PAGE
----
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Not long ago, Google announced the opening up of their application engine API to the world, well, ten thousand inhabitants for starters, then, we are assured, it will be open to all.

Many programmers and webs are anxiously awaiting the opportunity to access Googles cloud computing infrastructure and create the next generation of Google Apps, which is based on python, but Google has left a vague inference that the API may be opened to other languages in the future. But whats in it for Google? Why the sudden move to open up what has been, until now, a service privileged to only a few?

What the web devs are fearing is a Google led monopoly on web services. The Google system is massively scalable, and so can generate and power the largest of sites and still have room for plenty more. When Google acquired YouTube it was no small task to convert it to the Google cloud, and keep the service on-line, as this was the only reason it had outlasted its oppositions.

Should newcomers to the Google cloud start producing new applications, or cloning existing applications, there is a great benefit to them in the shape of a solid and proven architecture that can scale almost infinitely. Is this the worm with a hook in it?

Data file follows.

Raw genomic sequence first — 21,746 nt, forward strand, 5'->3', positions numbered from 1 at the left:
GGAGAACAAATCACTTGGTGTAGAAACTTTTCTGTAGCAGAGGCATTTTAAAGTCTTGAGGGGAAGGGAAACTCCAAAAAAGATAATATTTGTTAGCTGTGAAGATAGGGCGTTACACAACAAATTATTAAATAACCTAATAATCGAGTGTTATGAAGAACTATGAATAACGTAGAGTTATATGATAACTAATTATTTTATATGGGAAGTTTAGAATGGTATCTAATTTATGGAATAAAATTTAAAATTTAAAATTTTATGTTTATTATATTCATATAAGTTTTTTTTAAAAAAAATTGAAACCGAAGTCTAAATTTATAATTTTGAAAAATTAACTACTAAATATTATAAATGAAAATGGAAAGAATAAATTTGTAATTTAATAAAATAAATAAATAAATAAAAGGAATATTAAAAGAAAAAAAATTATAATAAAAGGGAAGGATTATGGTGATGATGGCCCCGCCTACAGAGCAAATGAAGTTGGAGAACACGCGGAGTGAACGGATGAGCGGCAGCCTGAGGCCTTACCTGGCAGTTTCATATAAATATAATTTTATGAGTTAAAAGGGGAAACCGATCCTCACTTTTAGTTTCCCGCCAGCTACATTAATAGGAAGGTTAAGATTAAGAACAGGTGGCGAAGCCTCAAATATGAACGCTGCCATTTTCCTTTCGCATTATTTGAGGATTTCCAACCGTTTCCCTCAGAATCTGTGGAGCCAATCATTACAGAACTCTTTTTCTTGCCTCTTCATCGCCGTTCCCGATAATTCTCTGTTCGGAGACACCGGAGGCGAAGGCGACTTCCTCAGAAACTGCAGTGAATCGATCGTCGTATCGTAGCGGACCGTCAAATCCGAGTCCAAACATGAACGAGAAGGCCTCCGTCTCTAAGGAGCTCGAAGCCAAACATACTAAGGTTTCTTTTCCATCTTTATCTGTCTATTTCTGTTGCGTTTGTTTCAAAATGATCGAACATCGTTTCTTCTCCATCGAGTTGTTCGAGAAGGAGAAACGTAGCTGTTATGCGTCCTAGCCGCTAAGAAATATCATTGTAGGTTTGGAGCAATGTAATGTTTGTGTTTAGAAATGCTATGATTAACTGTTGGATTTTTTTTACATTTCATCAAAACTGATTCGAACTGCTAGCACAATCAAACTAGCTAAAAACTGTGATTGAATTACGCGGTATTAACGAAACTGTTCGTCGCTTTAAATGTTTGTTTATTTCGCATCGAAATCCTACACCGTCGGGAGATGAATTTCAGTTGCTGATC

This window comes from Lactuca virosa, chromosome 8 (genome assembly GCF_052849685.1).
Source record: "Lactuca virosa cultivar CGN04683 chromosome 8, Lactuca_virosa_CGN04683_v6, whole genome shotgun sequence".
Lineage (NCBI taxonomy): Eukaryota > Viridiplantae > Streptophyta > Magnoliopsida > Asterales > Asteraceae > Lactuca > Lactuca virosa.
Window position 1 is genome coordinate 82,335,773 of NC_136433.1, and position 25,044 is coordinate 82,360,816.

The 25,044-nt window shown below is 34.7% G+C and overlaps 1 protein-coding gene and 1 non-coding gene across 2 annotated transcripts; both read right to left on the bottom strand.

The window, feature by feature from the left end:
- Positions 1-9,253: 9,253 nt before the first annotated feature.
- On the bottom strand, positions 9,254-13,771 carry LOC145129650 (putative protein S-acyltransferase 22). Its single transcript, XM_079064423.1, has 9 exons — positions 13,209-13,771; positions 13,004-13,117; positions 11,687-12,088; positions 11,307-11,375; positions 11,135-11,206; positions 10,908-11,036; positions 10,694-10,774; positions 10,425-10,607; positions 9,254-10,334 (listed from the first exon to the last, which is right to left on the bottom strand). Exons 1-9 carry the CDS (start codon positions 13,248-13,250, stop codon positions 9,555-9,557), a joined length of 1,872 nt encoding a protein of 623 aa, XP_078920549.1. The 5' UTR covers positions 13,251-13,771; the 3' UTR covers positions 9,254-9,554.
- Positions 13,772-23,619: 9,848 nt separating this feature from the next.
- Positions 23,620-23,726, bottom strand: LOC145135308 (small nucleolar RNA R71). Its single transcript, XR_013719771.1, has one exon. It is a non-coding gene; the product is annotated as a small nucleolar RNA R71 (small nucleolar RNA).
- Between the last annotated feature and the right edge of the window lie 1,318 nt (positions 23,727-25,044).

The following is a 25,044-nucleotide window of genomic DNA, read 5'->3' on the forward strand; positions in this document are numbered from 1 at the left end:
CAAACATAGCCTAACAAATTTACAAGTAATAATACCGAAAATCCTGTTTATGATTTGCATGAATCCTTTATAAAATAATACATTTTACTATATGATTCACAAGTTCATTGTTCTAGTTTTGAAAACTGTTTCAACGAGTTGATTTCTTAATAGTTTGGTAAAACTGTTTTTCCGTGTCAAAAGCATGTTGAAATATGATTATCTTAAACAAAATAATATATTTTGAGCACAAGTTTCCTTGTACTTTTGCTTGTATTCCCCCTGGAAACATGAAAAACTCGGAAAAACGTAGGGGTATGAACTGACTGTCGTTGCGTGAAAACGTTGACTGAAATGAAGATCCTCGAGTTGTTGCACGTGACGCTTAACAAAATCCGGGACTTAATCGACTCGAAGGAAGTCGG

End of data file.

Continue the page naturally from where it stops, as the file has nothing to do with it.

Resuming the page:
The history of Google is one of acquisition after acquisition of companies who Google has seen potential in. This has been beneficial to both the company concerned and to Google shareholders, it seems everybody wins. However, if developers now begin coding for the Google platform, they can easily swoop and buy up these applications, without the pain of switching platforms as was experienced with the YouTube acquisition.

Each application developed on the Google platform, whether owned by Google or a third party, means more internet sites and pages featuring ads brokered by Google. Application developers themselves would become more prolific thus reducing the cost development and Google would be able to pick from top of the world coding talent.

Which ever way it plays out, Google wins. If developers choose to stick with Google, they will need to pay for their success or, be snapped up by Google and added to their collective.